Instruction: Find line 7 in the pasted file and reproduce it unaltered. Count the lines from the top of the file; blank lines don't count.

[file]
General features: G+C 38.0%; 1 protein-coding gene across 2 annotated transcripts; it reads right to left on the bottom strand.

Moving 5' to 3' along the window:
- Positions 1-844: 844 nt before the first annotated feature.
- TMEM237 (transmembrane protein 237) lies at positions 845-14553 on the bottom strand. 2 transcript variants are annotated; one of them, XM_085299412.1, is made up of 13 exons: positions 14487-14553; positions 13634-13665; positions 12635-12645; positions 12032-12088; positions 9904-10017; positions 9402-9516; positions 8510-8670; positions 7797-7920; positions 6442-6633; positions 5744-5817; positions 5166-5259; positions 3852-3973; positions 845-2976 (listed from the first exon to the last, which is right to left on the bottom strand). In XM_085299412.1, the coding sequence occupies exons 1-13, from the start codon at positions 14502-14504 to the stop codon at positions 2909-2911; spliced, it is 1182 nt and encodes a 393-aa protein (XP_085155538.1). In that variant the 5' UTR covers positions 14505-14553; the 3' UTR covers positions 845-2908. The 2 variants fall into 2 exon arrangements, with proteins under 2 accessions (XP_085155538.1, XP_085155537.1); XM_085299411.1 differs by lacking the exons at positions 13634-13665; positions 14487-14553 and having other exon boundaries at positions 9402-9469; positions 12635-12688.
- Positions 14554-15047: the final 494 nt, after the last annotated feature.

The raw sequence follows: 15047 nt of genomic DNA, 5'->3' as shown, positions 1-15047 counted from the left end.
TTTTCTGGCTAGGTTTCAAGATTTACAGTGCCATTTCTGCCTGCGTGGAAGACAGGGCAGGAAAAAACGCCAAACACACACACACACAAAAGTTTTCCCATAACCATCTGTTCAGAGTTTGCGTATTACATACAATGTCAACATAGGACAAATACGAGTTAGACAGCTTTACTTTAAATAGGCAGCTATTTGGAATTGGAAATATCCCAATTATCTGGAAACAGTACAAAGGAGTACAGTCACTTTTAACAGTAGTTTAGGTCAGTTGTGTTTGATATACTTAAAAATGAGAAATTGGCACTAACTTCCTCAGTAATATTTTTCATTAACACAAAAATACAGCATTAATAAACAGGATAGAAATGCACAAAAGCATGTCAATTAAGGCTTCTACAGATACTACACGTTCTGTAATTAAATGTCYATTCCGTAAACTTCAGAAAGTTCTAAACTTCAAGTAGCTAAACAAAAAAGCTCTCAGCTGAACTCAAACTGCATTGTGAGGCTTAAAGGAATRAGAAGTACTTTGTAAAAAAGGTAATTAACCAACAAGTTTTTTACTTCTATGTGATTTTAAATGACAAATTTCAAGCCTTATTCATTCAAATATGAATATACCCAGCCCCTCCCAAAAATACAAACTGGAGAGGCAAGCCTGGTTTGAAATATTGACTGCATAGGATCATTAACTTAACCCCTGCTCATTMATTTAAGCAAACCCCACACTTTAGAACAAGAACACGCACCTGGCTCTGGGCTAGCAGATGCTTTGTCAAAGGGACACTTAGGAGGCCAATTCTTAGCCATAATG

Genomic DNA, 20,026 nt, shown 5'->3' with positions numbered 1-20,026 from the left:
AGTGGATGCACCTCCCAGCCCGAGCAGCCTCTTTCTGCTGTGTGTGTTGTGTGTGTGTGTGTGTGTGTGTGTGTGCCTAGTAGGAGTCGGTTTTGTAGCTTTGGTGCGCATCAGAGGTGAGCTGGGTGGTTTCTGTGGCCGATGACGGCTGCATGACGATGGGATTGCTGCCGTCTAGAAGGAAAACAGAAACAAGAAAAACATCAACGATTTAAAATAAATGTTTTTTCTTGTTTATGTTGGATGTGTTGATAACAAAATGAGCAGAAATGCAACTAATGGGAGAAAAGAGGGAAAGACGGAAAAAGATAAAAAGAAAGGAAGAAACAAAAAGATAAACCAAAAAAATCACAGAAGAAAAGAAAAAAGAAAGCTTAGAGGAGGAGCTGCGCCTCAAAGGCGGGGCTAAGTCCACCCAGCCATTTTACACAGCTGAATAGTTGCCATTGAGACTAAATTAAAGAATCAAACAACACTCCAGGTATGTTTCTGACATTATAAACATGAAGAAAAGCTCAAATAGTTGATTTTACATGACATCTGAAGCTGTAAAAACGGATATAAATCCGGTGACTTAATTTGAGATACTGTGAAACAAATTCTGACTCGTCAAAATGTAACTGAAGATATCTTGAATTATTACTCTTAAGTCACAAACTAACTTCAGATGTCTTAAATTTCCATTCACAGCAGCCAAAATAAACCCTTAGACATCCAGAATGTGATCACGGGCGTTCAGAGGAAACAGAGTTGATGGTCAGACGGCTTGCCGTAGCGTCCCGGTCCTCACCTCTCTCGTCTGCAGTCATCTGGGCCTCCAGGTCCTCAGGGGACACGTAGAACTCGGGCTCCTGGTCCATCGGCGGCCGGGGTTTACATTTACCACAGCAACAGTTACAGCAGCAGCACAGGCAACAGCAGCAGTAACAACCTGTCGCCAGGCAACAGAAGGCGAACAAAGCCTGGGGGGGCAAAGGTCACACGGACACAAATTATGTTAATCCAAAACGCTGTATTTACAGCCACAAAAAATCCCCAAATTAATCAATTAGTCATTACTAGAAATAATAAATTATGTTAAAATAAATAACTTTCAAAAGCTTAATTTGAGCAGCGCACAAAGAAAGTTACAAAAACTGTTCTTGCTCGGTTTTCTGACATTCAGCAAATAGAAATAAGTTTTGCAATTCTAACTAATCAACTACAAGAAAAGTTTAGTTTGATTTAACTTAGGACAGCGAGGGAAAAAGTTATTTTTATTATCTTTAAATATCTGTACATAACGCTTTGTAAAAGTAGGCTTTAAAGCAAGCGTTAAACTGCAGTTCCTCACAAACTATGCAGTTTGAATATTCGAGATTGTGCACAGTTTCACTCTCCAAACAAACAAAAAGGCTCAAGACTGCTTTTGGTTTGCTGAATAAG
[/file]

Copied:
TTTTCTGGCTAGGTTTCAAGATTTACAGTGCCATTTCTGCCTGCGTGGAAGACAGGGCAGGAAAAAACGCCAAACACACACACACACAAAAGTTTTCCCATAACCATCTGTTCAGAGTTTGCGTATTACATACAATGTCAACATAGGACAAATACGAGTTAGACAGCTTTACTTTAAATAGGCAGCTATTTGGAATTGGAAATATCCCAATTATCTGGAAACAGTACAAAGGAGTACAGTCACTTTTAACAGTAGTTTAGGTCAGTTGTGTTTGATATACTTAAAAATGAGAAATTGGCACTAACTTCCTCAGTAATATTTTTCATTAACACAAAAATACAGCATTAATAAACAGGATAGAAATGCACAAAAGCATGTCAATTAAGGCTTCTACAGATACTACACGTTCTGTAATTAAATGTCYATTCCGTAAACTTCAGAAAGTTCTAAACTTCAAGTAGCTAAACAAAAAAGCTCTCAGCTGAACTCAAACTGCATTGTGAGGCTTAAAGGAATRAGAAGTACTTTGTAAAAAAGGTAATTAACCAACAAGTTTTTTACTTCTATGTGATTTTAAATGACAAATTTCAAGCCTTATTCATTCAAATATGAATATACCCAGCCCCTCCCAAAAATACAAACTGGAGAGGCAAGCCTGGTTTGAAATATTGACTGCATAGGATCATTAACTTAACCCCTGCTCATTMATTTAAGCAAACCCCACACTTTAGAACAAGAACACGCACCTGGCTCTGGGCTAGCAGATGCTTTGTCAAAGGGACACTTAGGAGGCCAATTCTTAGCCATAATG